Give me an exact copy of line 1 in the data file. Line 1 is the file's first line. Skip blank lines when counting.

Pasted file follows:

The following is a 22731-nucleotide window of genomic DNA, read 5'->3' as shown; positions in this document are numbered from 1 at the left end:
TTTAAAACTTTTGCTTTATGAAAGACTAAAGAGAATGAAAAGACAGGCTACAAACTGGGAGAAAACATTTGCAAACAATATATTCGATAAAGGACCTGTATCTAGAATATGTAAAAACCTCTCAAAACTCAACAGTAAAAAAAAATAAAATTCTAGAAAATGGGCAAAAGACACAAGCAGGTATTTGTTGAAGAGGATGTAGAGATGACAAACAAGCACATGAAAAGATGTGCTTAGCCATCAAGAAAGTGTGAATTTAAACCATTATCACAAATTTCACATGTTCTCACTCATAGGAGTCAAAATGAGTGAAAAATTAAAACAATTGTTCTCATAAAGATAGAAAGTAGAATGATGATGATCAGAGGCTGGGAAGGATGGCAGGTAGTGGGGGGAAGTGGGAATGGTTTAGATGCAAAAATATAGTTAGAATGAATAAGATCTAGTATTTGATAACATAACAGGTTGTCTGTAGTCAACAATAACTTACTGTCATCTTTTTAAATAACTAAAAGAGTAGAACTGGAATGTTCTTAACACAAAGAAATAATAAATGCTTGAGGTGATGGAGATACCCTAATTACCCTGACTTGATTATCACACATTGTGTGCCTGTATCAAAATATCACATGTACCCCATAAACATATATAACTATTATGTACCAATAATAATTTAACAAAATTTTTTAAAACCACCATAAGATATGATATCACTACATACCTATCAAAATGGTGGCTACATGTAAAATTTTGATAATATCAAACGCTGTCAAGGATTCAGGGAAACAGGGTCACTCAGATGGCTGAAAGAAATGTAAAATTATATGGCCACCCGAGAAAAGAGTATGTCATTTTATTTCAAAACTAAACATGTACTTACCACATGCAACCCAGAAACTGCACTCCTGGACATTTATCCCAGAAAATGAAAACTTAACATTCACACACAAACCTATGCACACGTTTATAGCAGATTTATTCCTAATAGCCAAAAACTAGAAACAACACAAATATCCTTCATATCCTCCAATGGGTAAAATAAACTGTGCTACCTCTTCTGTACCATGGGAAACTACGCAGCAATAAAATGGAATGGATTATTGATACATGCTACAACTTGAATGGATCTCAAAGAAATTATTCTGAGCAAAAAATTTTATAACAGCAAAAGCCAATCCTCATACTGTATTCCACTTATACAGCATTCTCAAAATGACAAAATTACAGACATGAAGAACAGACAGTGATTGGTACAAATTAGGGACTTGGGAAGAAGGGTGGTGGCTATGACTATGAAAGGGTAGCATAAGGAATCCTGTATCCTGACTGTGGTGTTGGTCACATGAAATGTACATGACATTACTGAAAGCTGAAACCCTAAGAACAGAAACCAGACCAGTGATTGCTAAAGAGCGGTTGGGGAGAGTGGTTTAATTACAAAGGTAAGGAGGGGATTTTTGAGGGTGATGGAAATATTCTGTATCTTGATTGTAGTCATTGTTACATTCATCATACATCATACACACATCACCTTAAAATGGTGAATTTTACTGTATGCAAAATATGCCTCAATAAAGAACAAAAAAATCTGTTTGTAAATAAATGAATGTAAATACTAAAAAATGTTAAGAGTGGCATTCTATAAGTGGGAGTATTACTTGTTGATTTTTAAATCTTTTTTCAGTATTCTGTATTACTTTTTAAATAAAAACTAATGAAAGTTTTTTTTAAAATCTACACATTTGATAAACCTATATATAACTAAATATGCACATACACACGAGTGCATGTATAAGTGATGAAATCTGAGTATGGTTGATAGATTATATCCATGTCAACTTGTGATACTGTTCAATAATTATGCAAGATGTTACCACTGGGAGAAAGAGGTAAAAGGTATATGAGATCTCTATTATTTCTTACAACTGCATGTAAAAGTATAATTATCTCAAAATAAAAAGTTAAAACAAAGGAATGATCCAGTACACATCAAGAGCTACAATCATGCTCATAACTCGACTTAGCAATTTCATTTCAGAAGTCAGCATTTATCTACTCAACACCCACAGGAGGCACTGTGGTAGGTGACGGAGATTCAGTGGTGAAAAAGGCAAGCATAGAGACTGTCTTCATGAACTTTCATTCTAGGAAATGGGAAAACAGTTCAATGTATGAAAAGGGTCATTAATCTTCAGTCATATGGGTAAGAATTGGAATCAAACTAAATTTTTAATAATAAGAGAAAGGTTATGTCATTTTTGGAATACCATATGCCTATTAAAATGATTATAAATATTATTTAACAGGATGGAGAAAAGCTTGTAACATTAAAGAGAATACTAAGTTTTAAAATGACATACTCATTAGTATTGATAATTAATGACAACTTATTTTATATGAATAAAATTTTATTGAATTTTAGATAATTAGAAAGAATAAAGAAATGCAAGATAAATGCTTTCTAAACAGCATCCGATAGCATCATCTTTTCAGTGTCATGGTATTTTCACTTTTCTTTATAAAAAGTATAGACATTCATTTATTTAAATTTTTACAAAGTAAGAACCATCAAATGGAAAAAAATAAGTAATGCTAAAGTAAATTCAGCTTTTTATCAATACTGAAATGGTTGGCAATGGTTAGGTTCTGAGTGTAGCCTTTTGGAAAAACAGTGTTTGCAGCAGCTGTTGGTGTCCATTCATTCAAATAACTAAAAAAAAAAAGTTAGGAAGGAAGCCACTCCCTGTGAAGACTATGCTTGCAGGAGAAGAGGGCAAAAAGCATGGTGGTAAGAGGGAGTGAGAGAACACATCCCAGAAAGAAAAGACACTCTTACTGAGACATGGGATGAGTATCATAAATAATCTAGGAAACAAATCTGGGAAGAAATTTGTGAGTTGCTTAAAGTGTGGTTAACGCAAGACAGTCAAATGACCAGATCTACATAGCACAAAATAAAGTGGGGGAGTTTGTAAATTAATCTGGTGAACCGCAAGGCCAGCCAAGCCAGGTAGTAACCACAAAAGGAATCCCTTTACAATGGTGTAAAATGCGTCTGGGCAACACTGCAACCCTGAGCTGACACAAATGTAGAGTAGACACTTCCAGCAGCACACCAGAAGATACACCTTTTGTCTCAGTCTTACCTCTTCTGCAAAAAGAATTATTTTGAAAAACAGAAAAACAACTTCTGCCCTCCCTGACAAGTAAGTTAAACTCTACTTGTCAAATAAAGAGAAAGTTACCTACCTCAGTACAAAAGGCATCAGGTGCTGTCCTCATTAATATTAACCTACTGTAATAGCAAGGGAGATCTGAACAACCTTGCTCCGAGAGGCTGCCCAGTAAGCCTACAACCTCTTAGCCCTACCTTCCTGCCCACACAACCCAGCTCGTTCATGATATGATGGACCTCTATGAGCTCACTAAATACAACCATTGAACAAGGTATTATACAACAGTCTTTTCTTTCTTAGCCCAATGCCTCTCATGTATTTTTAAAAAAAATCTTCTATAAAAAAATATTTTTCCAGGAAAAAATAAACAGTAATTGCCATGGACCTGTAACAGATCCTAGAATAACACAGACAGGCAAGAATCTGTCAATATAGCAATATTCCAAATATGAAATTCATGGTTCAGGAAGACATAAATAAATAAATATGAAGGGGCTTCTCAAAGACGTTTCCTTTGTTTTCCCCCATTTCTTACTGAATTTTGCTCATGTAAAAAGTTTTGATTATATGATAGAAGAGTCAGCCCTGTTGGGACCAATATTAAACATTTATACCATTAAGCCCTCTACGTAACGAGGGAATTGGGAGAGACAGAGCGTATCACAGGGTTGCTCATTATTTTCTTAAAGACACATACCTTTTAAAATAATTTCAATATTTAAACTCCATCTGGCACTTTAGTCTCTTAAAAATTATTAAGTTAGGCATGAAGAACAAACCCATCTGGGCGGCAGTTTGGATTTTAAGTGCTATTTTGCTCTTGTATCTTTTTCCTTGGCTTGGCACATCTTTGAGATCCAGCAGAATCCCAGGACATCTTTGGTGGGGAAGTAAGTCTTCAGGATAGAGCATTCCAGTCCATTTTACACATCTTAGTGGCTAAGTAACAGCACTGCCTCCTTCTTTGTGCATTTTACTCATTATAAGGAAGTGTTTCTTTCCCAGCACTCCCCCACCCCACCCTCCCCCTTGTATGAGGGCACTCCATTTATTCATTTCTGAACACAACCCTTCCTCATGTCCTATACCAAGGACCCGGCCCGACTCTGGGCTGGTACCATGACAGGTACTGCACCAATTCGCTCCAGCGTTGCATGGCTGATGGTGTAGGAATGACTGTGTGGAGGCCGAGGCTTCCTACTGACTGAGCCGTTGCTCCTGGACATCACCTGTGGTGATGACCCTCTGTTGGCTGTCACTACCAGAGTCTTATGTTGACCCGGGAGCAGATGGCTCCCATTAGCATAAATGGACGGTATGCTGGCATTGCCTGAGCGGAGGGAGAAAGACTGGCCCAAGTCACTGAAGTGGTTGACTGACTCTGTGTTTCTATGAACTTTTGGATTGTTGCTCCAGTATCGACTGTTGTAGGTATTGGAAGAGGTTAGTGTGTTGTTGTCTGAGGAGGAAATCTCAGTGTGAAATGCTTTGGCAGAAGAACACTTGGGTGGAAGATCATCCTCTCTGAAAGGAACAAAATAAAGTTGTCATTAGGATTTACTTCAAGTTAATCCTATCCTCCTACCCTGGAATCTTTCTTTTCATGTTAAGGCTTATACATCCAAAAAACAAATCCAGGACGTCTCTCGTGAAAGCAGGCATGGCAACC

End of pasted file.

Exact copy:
The following is a 22731-nucleotide window of genomic DNA, read 5'->3' as shown; positions in this document are numbered from 1 at the left end: